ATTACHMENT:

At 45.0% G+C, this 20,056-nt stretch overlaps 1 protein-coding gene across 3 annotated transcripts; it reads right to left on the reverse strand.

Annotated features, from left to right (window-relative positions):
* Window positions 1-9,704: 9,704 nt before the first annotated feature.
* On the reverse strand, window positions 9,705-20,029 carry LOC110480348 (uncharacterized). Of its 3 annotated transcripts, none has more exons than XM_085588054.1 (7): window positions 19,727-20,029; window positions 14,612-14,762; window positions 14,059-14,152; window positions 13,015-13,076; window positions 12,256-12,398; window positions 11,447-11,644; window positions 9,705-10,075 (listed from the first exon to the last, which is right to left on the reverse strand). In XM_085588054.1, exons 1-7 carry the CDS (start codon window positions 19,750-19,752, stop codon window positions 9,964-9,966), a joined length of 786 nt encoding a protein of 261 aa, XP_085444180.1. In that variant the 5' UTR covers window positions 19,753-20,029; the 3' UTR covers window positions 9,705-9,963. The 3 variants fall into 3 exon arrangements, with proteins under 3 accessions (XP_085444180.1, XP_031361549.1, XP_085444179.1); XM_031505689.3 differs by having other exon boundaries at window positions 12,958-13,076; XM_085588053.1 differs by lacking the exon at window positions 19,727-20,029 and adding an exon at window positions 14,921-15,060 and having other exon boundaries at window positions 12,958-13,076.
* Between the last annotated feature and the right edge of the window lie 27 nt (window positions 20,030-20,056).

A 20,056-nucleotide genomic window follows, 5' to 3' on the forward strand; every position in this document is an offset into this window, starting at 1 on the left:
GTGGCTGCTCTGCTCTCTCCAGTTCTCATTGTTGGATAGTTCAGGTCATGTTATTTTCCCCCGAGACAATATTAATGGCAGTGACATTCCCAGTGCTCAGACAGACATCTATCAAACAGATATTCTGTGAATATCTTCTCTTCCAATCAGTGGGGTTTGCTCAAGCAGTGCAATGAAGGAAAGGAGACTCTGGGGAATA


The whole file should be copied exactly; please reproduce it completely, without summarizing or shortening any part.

At 45.0% G+C, this 20,056-nt stretch overlaps 1 protein-coding gene across 3 annotated transcripts; it reads right to left on the reverse strand.

Annotated features, from left to right (window-relative positions):
* Window positions 1-9,704: 9,704 nt before the first annotated feature.
* On the reverse strand, window positions 9,705-20,029 carry LOC110480348 (uncharacterized). Of its 3 annotated transcripts, none has more exons than XM_085588054.1 (7): window positions 19,727-20,029; window positions 14,612-14,762; window positions 14,059-14,152; window positions 13,015-13,076; window positions 12,256-12,398; window positions 11,447-11,644; window positions 9,705-10,075 (listed from the first exon to the last, which is right to left on the reverse strand). In XM_085588054.1, exons 1-7 carry the CDS (start codon window positions 19,750-19,752, stop codon window positions 9,964-9,966), a joined length of 786 nt encoding a protein of 261 aa, XP_085444180.1. In that variant the 5' UTR covers window positions 19,753-20,029; the 3' UTR covers window positions 9,705-9,963. The 3 variants fall into 3 exon arrangements, with proteins under 3 accessions (XP_085444180.1, XP_031361549.1, XP_085444179.1); XM_031505689.3 differs by having other exon boundaries at window positions 12,958-13,076; XM_085588053.1 differs by lacking the exon at window positions 19,727-20,029 and adding an exon at window positions 14,921-15,060 and having other exon boundaries at window positions 12,958-13,076.
* Between the last annotated feature and the right edge of the window lie 27 nt (window positions 20,030-20,056).

A 20,056-nucleotide genomic window follows, 5' to 3' on the forward strand; every position in this document is an offset into this window, starting at 1 on the left:
GTGGCTGCTCTGCTCTCTCCAGTTCTCATTGTTGGATAGTTCAGGTCATGTTATTTTCCCCCGAGACAATATTAATGGCAGTGACATTCCCAGTGCTCAGACAGACATCTATCAAACAGATATTCTGTGAATATCTTCTCTTCCAATCAGTGGGGTTTGCTCAAGCAGTGCAATGAAGGAAAGGAGACTCTGGGGAATA